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"Introducing a revolutionary new quantitative approach to hybrid securities valuation and risk managementTo an equity trader they are shares. For the trader at the fixed income desk, they are bonds (after all, they pay coupons, so what's the problem?). They are hybrid securities. Neither equity nor debt, they possess characteristics of both, and carry unique risks that cannot be ignored, but are often woefully misunderstood. The first and only book of its kind, The Handbook of Hybrid Securities dispels the many myths and misconceptions about hybrid securities and arms you with a quantitative, practical approach to dealing with them from a valuation and risk management point of view. Describes a unique, quantitative approach to hybrid valuation and risk management that uses new structural and multi-factor models Provides strategies for the full range of hybrid asset classes, including convertible bonds, preferreds, trust preferreds, contingent convertibles, bonds labeled "additional Tier 1," and more Offers an expert review of current regulatory climate regarding hybrids, globally, and explores likely political developments and their potential impact on the hybrid market The most up-to-date, in-depth book on the subject, this is a valuable working resource for traders, analysts and risk managers, and a indispensable reference for regulators "-- Provided by publisher.

Includes bibliographical references and index.

Description based on print version record and CIP data provided by publisher.

The Handbook of Hybrid Securities; Title Page; Copyright Page; Dedication; Contents; Reading this Book; Acknowledgments; 1 Hybrid Assets; 1.1 Introduction; 1.2 Hybrid Capital; 1.3 Preferreds; 1.4 Convertible Bonds; 1.5 Contingent Convertibles; 1.6 Other Types of Hybrid Debt; 1.6.1 Hybrid Bank Capital; 1.6.2 Hybrid Corporate Capital; 1.6.3 Toggle Bonds; 1.7 Regulation; 1.7.1 Making Failures Less Likely; 1.7.2 Making Failures Less Disruptive; 1.8 Bail-In Capital; 1.9 Risk and Rating; 1.9.1 Risk; 1.9.2 Rating; 1.10 Conclusion; 2 Convertible Bonds; 2.1 Introduction

2.2 Anatomy of a Convertible Bond2.2.1 Final Payoff; 2.2.2 Price Graph; 2.2.3 Quotation of a Convertible Bond; 2.2.4 Bond Floor (BF); 2.2.5 Parity; 2.2.6 Convexity; 2.2.7 Optional Conversion; 2.2.8 Forced Conversion; 2.2.9 Mandatory Conversion; 2.3 Convertible Bond Arbitrage; 2.3.1 Components of Risk; 2.3.2 Delta; 2.3.3 Delta Hedging; 2.3.4 Different Notions of Delta; 2.3.5 Greeks; 2.4 Standard Features; 2.4.1 Issuer Call; 2.4.2 Put; 2.4.3 Coupons; 2.4.4 Dividends; 2.5 Additional Features; 2.5.1 Dividend Protection; 2.5.2 Take-Over Protection; 2.5.3 Refixes; 2.6 Other Convertible Bond Types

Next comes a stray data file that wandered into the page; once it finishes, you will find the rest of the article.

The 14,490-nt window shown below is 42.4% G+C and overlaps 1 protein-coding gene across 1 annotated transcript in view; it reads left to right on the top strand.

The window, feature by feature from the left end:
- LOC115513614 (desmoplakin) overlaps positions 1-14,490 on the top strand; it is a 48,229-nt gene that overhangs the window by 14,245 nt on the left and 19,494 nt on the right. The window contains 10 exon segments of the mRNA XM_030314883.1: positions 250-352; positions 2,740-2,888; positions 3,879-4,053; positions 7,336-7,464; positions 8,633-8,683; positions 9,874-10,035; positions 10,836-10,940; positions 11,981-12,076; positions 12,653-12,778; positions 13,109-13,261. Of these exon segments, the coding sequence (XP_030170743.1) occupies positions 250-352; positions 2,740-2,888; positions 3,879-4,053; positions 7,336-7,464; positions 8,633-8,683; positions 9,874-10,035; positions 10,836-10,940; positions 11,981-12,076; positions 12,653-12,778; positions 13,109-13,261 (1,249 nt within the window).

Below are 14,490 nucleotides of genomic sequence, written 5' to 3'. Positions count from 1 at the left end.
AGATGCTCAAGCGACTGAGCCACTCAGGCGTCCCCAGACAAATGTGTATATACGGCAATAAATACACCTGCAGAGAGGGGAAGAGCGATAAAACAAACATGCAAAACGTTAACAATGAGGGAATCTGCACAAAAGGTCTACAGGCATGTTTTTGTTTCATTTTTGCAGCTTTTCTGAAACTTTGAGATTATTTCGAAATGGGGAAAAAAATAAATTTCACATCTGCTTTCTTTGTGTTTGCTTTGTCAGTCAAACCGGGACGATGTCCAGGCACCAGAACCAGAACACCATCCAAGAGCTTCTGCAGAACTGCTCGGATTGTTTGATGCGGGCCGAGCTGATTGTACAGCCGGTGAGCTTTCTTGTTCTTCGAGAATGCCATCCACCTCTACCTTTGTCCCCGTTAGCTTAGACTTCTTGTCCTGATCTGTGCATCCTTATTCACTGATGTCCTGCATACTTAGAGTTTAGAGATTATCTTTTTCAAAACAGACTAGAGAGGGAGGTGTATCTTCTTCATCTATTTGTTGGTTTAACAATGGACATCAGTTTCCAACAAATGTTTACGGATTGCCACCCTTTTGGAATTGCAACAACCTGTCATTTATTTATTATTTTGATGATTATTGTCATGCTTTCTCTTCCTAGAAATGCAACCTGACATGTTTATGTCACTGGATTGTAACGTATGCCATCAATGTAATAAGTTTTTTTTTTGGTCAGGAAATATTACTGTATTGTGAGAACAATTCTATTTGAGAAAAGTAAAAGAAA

2.6.1 Exchangeables2.6.2 Synthetic Convertibles; 2.6.3 Cross-Currency Convertibles; 2.6.4 Reverse Convertibles; 2.6.5 Convertible Preferreds; 2.6.6 Make-Whole; 2.6.7 Contingent Conversion; 2.6.8 Convertible Bond Option; 2.7 Convertible Bond Terminology; 2.7.1 144A; 2.7.2 Fixed-Income Metrics; 2.8 Convertible Bond Market; 2.8.1 Market Participants; 2.8.2 Investors; 2.9 Conclusion; 3 Contingent Convertibles (CoCos); 3.1 Introduction; 3.2 Definition; 3.3 Anatomy; 3.3.1 Loss-Absorption Mechanism; 3.3.2 Trigger; 3.3.3 Host Instrument; 3.4 CoCos and Convertible Bonds

3.4.1 Forced vs. Optional Conversion3.4.2 Negative vs. Positive Convexity; 3.4.3 Limited vs. Unlimited Upside; 3.4.4 Similarity to Reverse Convertibles; 3.5 CoCos and Regulations; 3.5.1 Introduction; 3.5.2 Basel Framework; 3.5.3 Basel I; 3.5.4 Basel II; 3.5.5 Basel III; 3.5.6 CoCos in Basel III; 3.5.7 High and Low-Trigger CoCos; 3.6 Ranking in the Balance Sheet; 3.7 Alternative Structures; 3.8 Contingent Capital: Pro and Contra; 3.8.1 Advantages; 3.8.2 Disadvantages; 3.8.3 Conclusion; 4 Corporate Hybrids; 4.1 Introduction; 4.2 Issuer of Hybrid Debt; 4.3 Investing in Hybrid Debt

4.4 Structure of a Corporate Hybrid Bond4.4.1 Coupons; 4.4.2 Replacement Capital Covenant; 4.4.3 Issuer Calls; 4.5 View of Rating Agencies; 4.6 Risk in Hybrid Bonds; 4.6.1 Subordination Risk; 4.6.2 Deferral Risk; 4.6.3 Extension Risk; 4.7 Convexity in Hybrid Bonds; 4.7.1 Case Study: Henkel 5.375% 2104; 4.7.2 Duration Dynamics; 4.8 Equity Character of Hybrid Bonds; 5 Bail-In Bonds; 5.1 Introduction; 5.2 Definition; 5.3 Resolution Regime; 5.3.1 Resolution Tools; 5.3.2 Timetable; 5.4 Case Studies; 5.4.1 Bail-In of Senior Bonds; 5.4.2 Saving Lehman Brothers; 5.5 Consequences of Bail-In